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Great people in the Jewish tradition share a common denominator: they stand up for what’s right, regardless of the risks.

By: Rabbi Ari Enkin, Rabbinic Director, United with Israel

At the beginning of this week’ Torah reading, “Shemot” (Exodus 11:1 – 6:1), we are introduced to four different people: Batya, Miriam, Yocheved, and Moses.

They all shared a common denominator. Let’s see what that was.

We are told that Batya, Pharaoh’s daughter, went down to bathe by the river. The Midrash says that this was “to cleanse herself from the idolatry of her father’s house.”

The Midrash continues: Batya gave the order to save the boy (Moses, who was floating in a basket) but her assistants refused to do so. The angel Gabriel then came and slew them. The Torah then tells us that Batya herself went and saved baby Moses.

As a result, she merited to have a very distinct place in Heaven. We see that Batya was a rebel who went against her father’s evil religion and evil decrees. Batya means “the daughter of God” which gives you an idea of the esteem in which she was held.

According to the Talmud, the midwives Shifra and Puah were actually Yocheved and Miriam! The Torah tells us, that not only did they refuse to kill all the baby boys, as Pharaoh decreed, but they even brought them food and water to fatten them up and keep them healthy! This was a double risk to their lives. They knew that they had to do what was right. “Just following orders” wouldn’t cut it.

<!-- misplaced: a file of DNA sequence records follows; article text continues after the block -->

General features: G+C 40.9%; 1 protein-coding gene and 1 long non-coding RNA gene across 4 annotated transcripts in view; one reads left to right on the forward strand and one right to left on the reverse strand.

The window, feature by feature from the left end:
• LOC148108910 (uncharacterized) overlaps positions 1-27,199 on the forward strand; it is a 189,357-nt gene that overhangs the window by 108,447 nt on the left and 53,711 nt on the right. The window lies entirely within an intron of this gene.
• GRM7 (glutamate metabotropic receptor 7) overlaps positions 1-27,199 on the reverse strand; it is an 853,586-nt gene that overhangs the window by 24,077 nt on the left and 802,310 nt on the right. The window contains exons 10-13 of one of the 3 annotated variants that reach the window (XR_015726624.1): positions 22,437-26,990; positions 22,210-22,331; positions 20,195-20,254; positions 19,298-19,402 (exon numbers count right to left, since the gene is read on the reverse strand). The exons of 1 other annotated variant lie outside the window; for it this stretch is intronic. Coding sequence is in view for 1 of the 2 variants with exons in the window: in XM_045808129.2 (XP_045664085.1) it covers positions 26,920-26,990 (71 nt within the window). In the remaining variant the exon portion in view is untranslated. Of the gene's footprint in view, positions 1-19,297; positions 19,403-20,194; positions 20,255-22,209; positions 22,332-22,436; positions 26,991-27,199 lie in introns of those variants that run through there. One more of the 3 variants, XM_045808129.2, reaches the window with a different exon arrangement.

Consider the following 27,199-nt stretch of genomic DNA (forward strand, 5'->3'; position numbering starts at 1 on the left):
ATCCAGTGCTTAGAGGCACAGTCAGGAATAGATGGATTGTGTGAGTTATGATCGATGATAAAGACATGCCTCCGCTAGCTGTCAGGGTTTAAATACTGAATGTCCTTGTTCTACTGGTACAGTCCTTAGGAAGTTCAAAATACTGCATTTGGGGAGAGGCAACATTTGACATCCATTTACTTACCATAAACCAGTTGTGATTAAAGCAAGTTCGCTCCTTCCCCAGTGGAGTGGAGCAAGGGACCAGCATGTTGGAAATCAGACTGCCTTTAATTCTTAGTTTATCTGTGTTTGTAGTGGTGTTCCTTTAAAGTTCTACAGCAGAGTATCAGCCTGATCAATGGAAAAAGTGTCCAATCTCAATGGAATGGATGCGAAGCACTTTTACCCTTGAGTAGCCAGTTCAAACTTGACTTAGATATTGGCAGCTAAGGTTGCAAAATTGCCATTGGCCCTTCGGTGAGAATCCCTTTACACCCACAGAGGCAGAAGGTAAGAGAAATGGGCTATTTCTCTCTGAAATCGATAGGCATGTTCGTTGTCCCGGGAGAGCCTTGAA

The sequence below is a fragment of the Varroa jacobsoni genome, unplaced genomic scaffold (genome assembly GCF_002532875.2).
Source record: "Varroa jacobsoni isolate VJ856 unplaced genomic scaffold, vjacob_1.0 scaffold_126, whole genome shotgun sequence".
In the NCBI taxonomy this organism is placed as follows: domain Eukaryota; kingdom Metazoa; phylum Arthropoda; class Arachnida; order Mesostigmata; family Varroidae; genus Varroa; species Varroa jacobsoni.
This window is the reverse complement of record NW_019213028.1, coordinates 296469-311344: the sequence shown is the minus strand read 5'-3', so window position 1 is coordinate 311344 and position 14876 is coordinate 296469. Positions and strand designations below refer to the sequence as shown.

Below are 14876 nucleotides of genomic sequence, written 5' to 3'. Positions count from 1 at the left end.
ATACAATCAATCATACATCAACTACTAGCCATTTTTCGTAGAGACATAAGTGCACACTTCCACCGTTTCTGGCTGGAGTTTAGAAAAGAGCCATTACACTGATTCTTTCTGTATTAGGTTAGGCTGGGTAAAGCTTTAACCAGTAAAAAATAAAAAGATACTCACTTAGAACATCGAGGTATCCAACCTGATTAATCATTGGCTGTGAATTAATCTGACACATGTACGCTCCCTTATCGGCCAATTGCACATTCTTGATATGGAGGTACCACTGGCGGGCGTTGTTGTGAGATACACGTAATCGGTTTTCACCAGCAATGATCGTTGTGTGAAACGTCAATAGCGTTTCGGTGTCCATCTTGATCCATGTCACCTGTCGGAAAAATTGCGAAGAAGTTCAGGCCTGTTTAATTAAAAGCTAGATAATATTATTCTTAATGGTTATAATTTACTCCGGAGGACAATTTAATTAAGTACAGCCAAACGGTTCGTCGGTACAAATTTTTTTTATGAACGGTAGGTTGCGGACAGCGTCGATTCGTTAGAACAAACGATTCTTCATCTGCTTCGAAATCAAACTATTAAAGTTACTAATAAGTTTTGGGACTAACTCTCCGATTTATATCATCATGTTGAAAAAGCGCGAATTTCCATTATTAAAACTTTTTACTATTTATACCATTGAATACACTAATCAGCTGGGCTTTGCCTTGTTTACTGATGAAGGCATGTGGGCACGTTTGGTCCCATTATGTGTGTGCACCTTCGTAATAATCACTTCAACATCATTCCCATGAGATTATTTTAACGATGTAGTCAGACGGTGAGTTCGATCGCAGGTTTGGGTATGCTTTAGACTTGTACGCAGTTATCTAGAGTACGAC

Finally, we are told that Moses went out to “observe the burdens” of the Jewish people, with whom he identified. As he matures, he displays empathy for the less fortunate which earns him the position of leader of the Jewish people.

Moses is also involved in three separate incidents that reveal his spur-of-the-moment decision making abilities. Without thinking twice, he kills the Egyptian beating the Jew, he tries to break up a fight between two Jews, and he saves Jethro’s daughters from the evil shepherds.

We see clearly that all of these four great people had the common denominator of standing up for what’s right and coming to the assistance of the less fortunate. As they say, “The price of greatness is responsibility,” which they all show with flying colors.

May we merit to have the courage to stand up for what’s right and to take responsibility for our fellow man, should the need ever arise.

For more insights by Rabbi Enkin on this week’s Torah portion, click on the links below:








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